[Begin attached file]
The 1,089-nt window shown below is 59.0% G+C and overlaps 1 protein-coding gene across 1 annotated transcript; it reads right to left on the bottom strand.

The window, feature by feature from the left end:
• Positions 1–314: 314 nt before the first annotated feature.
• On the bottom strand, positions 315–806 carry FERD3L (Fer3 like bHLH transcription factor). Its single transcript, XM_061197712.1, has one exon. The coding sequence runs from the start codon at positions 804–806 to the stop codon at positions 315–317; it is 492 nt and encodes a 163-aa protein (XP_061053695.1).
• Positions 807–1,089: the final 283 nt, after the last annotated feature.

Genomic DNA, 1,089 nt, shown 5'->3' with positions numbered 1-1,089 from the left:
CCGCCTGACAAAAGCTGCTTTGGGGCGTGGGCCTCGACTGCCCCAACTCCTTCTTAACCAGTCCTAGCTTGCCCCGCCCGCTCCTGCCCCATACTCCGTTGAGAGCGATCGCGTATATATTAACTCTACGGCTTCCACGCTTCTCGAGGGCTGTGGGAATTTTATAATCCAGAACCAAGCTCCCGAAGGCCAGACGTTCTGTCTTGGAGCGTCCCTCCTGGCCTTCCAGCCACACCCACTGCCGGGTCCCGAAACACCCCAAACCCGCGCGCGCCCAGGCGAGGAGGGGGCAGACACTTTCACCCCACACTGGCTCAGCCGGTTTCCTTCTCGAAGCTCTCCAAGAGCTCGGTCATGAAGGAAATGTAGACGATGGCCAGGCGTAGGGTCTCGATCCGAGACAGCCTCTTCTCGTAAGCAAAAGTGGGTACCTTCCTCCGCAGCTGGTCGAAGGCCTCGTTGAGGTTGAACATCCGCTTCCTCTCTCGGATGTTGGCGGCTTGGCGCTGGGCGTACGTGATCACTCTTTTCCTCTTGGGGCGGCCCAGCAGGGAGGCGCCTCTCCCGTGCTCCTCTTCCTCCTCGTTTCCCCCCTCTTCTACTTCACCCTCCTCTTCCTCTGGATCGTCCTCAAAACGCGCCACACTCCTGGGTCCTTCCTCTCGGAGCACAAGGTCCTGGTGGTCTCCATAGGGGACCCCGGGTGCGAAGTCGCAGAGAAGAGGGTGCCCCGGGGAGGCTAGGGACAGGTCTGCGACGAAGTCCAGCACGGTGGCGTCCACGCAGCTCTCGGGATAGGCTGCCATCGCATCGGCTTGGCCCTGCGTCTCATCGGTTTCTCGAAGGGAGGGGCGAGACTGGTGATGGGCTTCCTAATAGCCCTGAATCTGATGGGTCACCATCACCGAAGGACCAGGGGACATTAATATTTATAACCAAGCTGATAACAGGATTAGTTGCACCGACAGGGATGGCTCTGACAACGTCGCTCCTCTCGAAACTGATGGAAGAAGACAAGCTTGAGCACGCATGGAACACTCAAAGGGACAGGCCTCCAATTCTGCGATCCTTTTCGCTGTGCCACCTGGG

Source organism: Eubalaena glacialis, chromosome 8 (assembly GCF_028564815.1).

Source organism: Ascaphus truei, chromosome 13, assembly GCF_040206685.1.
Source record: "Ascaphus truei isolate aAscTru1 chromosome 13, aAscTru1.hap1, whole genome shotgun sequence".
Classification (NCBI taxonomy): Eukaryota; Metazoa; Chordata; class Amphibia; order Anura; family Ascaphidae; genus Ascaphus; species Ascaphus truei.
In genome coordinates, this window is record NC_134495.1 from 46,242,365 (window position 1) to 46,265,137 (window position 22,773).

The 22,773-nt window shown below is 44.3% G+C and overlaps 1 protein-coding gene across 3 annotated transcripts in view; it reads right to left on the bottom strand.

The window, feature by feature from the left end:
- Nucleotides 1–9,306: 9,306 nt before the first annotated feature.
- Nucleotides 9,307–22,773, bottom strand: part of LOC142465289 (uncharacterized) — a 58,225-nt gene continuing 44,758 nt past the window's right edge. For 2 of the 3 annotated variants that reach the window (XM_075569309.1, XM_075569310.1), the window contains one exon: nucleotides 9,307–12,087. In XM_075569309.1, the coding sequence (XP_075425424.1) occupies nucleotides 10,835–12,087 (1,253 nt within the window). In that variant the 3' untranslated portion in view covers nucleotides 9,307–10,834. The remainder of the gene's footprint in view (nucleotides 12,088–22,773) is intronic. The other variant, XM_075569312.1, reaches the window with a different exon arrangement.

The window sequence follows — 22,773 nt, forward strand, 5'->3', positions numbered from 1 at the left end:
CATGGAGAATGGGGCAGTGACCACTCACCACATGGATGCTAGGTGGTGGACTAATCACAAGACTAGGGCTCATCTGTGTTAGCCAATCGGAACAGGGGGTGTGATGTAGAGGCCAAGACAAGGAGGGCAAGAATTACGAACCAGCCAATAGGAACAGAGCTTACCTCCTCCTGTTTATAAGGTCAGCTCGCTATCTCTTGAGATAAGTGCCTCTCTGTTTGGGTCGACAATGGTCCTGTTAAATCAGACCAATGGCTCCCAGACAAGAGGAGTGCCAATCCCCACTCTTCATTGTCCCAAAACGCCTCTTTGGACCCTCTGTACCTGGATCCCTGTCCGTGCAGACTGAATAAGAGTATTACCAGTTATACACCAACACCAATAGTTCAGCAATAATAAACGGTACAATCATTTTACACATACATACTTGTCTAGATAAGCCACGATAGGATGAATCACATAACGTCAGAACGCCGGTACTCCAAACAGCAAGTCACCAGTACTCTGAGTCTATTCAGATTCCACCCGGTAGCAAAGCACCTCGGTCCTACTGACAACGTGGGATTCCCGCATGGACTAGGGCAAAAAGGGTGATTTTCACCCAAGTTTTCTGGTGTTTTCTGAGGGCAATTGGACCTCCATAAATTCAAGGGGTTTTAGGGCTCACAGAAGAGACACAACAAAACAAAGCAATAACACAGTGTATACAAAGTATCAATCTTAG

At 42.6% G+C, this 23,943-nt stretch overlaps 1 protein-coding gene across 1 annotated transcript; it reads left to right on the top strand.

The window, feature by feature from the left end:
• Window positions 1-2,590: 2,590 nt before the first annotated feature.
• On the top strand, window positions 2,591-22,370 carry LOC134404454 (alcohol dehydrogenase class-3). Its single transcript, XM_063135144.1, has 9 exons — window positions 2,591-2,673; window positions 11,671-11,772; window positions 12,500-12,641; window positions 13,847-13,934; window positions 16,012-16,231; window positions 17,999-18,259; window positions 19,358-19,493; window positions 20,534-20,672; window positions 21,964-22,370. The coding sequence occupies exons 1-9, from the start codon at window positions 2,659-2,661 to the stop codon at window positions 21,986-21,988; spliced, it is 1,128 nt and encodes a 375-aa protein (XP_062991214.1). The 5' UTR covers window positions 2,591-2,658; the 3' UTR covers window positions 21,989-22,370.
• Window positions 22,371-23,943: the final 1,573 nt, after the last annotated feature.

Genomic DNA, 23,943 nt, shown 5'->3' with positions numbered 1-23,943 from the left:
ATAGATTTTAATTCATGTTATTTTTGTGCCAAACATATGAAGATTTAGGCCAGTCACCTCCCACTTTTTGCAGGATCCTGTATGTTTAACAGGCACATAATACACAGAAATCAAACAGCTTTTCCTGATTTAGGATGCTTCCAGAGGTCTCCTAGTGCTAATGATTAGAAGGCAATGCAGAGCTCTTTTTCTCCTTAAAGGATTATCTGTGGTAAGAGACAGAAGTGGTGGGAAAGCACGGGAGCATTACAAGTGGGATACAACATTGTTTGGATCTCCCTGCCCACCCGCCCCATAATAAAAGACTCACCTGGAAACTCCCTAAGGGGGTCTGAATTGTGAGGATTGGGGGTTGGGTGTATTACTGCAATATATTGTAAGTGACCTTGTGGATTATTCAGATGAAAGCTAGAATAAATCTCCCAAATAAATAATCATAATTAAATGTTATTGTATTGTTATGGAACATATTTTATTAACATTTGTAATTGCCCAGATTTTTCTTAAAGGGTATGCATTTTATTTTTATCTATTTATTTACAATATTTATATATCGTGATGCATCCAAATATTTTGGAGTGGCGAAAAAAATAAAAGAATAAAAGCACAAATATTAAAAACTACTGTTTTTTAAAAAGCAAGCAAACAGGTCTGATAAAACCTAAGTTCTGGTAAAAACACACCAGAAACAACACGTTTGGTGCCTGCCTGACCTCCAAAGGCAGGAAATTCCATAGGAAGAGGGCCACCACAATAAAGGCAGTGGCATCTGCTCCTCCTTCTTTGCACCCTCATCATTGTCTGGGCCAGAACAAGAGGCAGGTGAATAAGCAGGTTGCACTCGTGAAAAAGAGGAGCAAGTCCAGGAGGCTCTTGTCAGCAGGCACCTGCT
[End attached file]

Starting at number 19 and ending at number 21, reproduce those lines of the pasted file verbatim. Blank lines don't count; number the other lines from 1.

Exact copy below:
At 42.6% G+C, this 23,943-nt stretch overlaps 1 protein-coding gene across 1 annotated transcript; it reads left to right on the top strand.

The window, feature by feature from the left end:
• Window positions 1-2,590: 2,590 nt before the first annotated feature.